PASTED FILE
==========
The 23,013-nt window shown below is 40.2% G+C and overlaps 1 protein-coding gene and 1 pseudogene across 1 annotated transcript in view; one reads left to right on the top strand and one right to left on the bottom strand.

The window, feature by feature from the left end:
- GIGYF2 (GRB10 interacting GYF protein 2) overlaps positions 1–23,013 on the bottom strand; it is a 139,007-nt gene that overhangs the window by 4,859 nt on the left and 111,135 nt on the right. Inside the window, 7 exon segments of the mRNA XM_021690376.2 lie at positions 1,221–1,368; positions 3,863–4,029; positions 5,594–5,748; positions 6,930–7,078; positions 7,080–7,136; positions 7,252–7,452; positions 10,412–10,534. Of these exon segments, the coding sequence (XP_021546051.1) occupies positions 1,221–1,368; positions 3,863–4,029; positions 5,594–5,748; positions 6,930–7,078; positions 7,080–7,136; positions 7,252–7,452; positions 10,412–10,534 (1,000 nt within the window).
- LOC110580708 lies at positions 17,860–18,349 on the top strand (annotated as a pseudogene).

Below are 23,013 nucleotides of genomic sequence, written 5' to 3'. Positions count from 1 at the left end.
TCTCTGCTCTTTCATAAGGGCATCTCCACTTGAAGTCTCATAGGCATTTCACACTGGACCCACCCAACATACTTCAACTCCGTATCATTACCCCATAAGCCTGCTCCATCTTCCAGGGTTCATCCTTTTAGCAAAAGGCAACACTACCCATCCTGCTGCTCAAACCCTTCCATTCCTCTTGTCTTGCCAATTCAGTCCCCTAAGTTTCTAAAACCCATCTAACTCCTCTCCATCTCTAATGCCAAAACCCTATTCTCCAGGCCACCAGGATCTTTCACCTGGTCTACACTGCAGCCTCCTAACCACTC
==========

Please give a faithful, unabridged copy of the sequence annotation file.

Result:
The 23,013-nt window shown below is 40.2% G+C and overlaps 1 protein-coding gene and 1 pseudogene across 1 annotated transcript in view; one reads left to right on the top strand and one right to left on the bottom strand.

The window, feature by feature from the left end:
- GIGYF2 (GRB10 interacting GYF protein 2) overlaps positions 1–23,013 on the bottom strand; it is a 139,007-nt gene that overhangs the window by 4,859 nt on the left and 111,135 nt on the right. Inside the window, 7 exon segments of the mRNA XM_021690376.2 lie at positions 1,221–1,368; positions 3,863–4,029; positions 5,594–5,748; positions 6,930–7,078; positions 7,080–7,136; positions 7,252–7,452; positions 10,412–10,534. Of these exon segments, the coding sequence (XP_021546051.1) occupies positions 1,221–1,368; positions 3,863–4,029; positions 5,594–5,748; positions 6,930–7,078; positions 7,080–7,136; positions 7,252–7,452; positions 10,412–10,534 (1,000 nt within the window).
- LOC110580708 lies at positions 17,860–18,349 on the top strand (annotated as a pseudogene).

Below are 23,013 nucleotides of genomic sequence, written 5' to 3'. Positions count from 1 at the left end.
TCTCTGCTCTTTCATAAGGGCATCTCCACTTGAAGTCTCATAGGCATTTCACACTGGACCCACCCAACATACTTCAACTCCGTATCATTACCCCATAAGCCTGCTCCATCTTCCAGGGTTCATCCTTTTAGCAAAAGGCAACACTACCCATCCTGCTGCTCAAACCCTTCCATTCCTCTTGTCTTGCCAATTCAGTCCCCTAAGTTTCTAAAACCCATCTAACTCCTCTCCATCTCTAATGCCAAAACCCTATTCTCCAGGCCACCAGGATCTTTCACCTGGTCTACACTGCAGCCTCCTAACCACTC